As I wait for the inevitable back-and-forth over my additional disclosure request, I've been thinking about what I may be able to do, particularly with respect to point 5 and any other cross-examination I may need.
Radar unit in good working order
"Officer, are you the only member of your police service who uses this particular radar unit?" Chances are the answer will be no. "When one of your colleagues uses it, how do you know it has been returned in good working condition?" He will probably say it passes the test. The test only shows that internal circuitry and all LED elements work, and that the radar corresponds to simulated speeds. He may say officers have to report damage. "How do you know there is no undisclosed damage that would still allow the device to pass the test, but could affect proper operation?" I'm guessing he'll go on about reporting damage, having damage fixed, some kind of damage log, etc. Perhaps he'll say "the maintenance person tells us the device has been repaired" or "the device would not be returned to the rack if it were damaged." I could challenge him on whether someone could make a mistake or whether someone who had damaged the device might not report the damage for fear of reprisal. Perhaps he would say so-and-so told him the unit has been fixed or hasn't been damaged. Any such statement is, of course, hearsay and would be inadmissible. If he says there's a repair log or some kind of book/log that shows devices are in good working order, I would go after the fact that said book or log has not been disclosed and any testimony based on it should be inadmissible.
"Officer, at what intervals must the device be maintained?" He may give a correct or incorrect answer (I assume the manual will tell me, so I can verify). If he's wrong, that would go to his training and certification (and, ultimately, credibility). If he gets that answer correct: "Officer, are you the person responsible for maintaining the device?" The answer will obviously be no. "Who does the maintenance?" I'm sure there's a maintenance person or team. "How do you know that required maintenance has been performed?" Again, there would probably be discussion about there being a maintenance log or report. If the maintenance person simply states that the device has been properly maintained, any such assertion by the officer is hearsay. If the officer says he checks the log, non-disclosure of the log works in my favour. I could, of course, also approach the idea that someone could have erred, could have inadvertently entered incorrect information, etc. Either way, getting him to talk could be helpful.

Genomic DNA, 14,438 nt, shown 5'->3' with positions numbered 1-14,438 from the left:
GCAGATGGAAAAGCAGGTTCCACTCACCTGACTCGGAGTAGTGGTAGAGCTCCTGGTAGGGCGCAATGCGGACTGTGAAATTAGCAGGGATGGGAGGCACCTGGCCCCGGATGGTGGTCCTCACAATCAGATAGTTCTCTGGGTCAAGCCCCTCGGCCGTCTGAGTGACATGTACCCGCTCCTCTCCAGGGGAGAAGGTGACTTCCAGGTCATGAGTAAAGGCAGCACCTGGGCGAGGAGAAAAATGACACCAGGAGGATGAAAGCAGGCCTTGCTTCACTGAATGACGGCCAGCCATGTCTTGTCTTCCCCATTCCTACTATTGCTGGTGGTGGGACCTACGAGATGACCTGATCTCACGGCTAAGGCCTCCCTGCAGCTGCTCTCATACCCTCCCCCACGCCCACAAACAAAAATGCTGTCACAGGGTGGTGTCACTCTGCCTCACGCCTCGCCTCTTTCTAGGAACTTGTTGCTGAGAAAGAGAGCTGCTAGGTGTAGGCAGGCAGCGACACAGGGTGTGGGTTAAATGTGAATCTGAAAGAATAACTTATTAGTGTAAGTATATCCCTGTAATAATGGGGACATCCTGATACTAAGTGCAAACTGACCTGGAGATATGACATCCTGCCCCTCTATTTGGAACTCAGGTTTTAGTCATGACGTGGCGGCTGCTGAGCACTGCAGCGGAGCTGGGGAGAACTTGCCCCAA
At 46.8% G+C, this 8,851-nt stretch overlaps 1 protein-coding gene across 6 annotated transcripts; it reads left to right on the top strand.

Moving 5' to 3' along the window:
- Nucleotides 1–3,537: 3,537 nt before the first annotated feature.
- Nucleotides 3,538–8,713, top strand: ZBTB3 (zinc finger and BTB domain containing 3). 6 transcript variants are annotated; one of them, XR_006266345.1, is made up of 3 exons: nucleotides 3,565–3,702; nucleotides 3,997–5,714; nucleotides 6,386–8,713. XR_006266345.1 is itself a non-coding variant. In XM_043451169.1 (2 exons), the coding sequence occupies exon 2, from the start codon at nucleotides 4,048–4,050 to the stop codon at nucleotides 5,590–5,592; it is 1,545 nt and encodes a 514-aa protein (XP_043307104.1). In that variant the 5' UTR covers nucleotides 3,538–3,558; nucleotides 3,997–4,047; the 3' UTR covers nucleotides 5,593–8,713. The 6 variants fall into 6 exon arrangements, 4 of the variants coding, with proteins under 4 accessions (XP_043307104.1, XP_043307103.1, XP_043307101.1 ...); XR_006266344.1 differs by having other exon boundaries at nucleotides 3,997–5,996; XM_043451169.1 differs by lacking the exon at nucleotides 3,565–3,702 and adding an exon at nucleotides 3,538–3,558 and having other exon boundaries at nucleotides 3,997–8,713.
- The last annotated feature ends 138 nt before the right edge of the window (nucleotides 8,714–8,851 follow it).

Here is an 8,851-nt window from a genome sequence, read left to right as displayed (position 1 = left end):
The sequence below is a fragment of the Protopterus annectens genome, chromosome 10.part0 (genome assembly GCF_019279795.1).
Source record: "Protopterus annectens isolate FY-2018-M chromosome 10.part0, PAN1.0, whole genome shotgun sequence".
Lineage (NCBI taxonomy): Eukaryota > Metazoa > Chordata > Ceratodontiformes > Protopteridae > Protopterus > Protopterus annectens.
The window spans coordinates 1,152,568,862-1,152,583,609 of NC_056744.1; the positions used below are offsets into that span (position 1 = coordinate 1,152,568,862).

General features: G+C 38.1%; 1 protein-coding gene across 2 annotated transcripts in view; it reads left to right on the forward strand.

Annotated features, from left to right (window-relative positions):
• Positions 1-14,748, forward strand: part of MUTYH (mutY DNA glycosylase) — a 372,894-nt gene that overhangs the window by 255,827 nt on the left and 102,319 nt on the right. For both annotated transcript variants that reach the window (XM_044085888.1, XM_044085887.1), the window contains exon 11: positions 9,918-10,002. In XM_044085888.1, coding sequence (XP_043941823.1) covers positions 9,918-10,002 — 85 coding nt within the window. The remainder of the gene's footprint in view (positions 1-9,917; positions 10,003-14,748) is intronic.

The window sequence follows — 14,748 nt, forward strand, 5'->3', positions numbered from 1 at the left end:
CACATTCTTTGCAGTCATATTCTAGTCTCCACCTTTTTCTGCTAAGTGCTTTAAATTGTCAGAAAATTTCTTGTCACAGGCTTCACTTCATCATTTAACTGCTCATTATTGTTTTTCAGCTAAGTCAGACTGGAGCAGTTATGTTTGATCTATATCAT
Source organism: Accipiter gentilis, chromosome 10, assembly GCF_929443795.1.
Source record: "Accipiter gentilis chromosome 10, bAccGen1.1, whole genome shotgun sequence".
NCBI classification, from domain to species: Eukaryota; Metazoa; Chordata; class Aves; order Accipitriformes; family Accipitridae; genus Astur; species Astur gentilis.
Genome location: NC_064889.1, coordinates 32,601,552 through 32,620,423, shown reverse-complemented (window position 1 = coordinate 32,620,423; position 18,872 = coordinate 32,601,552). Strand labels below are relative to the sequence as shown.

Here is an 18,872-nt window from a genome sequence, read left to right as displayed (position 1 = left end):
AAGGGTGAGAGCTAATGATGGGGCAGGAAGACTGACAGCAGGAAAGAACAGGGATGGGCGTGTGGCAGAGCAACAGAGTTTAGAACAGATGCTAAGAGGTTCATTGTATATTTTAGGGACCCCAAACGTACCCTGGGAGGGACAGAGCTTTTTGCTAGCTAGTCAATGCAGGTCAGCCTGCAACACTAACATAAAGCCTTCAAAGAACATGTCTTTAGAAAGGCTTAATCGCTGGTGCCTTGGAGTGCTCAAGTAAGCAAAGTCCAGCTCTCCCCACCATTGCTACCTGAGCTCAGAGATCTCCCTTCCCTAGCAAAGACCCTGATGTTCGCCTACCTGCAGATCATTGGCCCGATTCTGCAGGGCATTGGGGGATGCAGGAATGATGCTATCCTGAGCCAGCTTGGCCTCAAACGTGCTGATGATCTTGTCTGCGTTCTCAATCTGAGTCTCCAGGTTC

Same approach as with maintenance. How does the officer know the device has been properly calibrated? Where is the confirmation it left the factory properly calibrated? Where is the proof that calibration has been checked? Bring up my analogy of a sticker on the scale at the store or on the gas pump. Again, my thinking is unless the officer calibrates the device himself (and I HIGHLY doubt he does), any "proof" of calibration would be either hearsay or contained in some form of log that won't have been disclosed.
I know it's not quite as easy as I'm suggesting it is here, but unless I'm unaware of some case law or the officer has a zinger or two hiding up his sleeve, I should be able to raise doubt as to the reliability of the radar evidence.